Deluge of Dissent on War With Iran

Insiders Know Israel Needs U.S. To Make Success of Strike

Rolling the Dice: Israeli Prime Minister Benjamin Netanyahu was all smiles as he visited kids on the first day of school. But insiders fear he is gambling with the nation’s future with his brinksmanship on Iran.
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Rolling the Dice: Israeli Prime Minister Benjamin Netanyahu was all smiles as he visited kids on the first day of school. But insiders fear he is gambling with the nation’s future with his brinksmanship on Iran.

By J.J. Goldberg

Published August 30, 2012, issue of September 07, 2012.
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Benjamin Netanyahu has gotten himself in a real pickle as he prepares his nation for a showdown with Iran. He’s staked his career and Israel’s credibility on his vow to stop Iran from reaching nuclear weapons capability, no matter what it takes, with or without outside help. Israelis have learned from bitter experience, he says, that in the end they can trust only themselves.

Now, with autumn approaching and Netanyahu’s announced deadline just weeks away, it turns out that Israelis haven’t learned that at all. Despite three years of non-stop speechifying and arm-twisting by Netanyahu and his defense minister, Ehud Barak, opposition to a unilateral attack on Iran is at an all-time high. The public is opposed by two to one, polls show. The 14-member security cabinet and 8-member inner cabinet are both split down the middle. Nobody’s budged in year. Several ministers who appeared in mid-August to be moving toward Netanyahu’s position, including Moshe Yaalon and Eli Yishai, were even more opposed by month’s end. In late August Netanyahu sent his national security adviser to meet with Rabbi Ovadia Yosef, hoping the aging sage would change Yishai’s mind, but he got nowhere. Yosef reportedly offered to sign onto the Iran crusade if Netanyahu would halt efforts to draft yeshiva students.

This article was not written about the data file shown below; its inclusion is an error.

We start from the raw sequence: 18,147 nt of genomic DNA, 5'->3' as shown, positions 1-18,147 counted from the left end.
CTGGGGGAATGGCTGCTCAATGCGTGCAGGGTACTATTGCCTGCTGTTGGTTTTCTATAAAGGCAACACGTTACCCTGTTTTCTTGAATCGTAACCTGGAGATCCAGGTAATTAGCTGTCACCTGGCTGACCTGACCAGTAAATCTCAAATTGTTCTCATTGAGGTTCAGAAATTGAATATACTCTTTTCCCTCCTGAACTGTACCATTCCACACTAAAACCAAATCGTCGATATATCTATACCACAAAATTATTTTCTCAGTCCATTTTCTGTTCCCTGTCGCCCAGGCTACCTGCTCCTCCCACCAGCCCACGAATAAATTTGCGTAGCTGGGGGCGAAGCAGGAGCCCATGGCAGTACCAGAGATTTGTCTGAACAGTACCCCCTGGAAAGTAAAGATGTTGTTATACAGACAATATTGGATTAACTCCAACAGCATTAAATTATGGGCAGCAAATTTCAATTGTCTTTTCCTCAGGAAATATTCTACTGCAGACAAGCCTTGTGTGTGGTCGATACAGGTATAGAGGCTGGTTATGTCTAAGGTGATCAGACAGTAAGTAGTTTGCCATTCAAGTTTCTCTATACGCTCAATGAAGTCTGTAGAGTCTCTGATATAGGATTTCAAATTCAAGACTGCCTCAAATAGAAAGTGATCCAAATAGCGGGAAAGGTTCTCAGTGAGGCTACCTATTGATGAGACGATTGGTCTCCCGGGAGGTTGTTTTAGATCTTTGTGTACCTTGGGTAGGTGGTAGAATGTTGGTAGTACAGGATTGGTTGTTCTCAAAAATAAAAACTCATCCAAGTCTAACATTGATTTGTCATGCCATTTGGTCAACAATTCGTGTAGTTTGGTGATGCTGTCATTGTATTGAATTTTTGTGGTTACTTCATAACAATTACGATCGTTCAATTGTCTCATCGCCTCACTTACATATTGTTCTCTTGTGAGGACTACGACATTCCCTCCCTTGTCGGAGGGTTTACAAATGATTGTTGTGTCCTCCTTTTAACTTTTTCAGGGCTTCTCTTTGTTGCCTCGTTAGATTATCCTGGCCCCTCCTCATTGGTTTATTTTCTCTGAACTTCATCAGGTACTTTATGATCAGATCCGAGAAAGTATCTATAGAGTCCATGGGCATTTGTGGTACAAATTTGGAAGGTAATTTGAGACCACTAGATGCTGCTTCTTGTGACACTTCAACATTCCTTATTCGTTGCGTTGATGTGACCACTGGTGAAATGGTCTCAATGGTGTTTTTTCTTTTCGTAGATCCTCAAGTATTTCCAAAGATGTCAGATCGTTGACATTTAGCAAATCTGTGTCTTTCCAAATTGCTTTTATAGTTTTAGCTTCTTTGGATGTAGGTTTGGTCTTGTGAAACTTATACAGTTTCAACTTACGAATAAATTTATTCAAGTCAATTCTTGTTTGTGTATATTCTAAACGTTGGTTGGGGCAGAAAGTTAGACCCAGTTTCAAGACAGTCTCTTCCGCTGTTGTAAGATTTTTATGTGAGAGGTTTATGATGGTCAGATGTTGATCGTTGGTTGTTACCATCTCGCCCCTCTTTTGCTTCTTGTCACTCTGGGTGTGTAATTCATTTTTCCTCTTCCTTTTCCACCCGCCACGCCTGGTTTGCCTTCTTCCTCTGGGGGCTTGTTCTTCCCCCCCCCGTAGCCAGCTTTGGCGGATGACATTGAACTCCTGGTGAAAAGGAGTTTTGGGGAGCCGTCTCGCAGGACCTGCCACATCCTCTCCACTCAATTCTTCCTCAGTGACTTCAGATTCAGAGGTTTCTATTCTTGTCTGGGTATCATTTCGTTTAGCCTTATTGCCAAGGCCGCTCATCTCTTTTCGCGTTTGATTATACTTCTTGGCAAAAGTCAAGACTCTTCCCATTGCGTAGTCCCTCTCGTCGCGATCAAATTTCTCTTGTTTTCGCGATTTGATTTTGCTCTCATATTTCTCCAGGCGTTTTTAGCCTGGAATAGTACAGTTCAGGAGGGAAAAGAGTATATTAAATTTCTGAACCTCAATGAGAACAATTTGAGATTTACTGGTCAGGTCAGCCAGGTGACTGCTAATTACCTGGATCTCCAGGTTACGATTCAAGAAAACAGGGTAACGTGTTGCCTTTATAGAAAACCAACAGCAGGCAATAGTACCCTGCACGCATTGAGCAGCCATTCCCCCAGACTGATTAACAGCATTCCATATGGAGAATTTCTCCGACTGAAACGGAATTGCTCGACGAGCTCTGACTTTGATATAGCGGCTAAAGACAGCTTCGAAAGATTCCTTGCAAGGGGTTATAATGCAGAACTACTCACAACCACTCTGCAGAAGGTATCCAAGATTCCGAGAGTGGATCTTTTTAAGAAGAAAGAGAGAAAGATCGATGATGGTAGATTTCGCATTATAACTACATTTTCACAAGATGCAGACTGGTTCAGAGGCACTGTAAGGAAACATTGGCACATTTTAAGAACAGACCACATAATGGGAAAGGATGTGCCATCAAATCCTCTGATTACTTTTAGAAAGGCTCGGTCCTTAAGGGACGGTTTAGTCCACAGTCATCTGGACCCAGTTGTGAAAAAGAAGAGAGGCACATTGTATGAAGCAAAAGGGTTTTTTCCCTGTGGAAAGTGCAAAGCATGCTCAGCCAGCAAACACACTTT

Netanyahu’s biggest problem, though, is with his top generals and spymasters. They’re more or less unanimously opposed. A year ago only a few retired service chiefs were speaking out, notably ex-Mossad director Meir Dagan. Last December, in an utterly unprecedented series of events, active-duty service chiefs began publicly challenging the prime minister. The first was incumbent Mossad chief Tamir Pardo, who said in a speech in December that Iran was “not necessarily an existential threat” to Israel. In April, incumbent military chief of staff Benny Gantz told Haaretz in an interview that Iran’s leaders were “rational people” and probably wouldn’t risk the consequences of assembling a bomb.

By early August a long list of active-duty commanders were letting it be known that they opposed Netanyahu’s war plan, including all those most directly involved: air force chief Amir Eshel, military intelligence chief Aviv Kochavi and Shin Bet director Yoram Cohen.

Netanyahu reacted poorly: He said in a background press briefing in early August that he was “tired of all the power-point presentations” his generals were showing the cabinet to discourage a military strike. He said the generals were just “covering their butts” for fear of facing commissions of inquiry and losing their jobs if the operation went badly.

If Netanyahu hoped to whip the generals back into line, he miscalculated. Beyond the nonsensical idea that retired generals fear for their jobs, the brass saw Netanyahu sabotaging the military by accusing its commanders of cowardice. The insult wasn’t just personal. In saying Israel’s military was weak he was recklessly undermining Israel’s deterrence.

Netanyahu’s failure to win support for a raid puts him in a terrible bind. On one hand, he has essentially committed himself to attacking. Having laid the gun on the table, he has to pull the trigger or risk damaging his and Israel’s credibility. That’s catastrophic for a country surrounded by enemies and dependent for its survival on credible deterrence.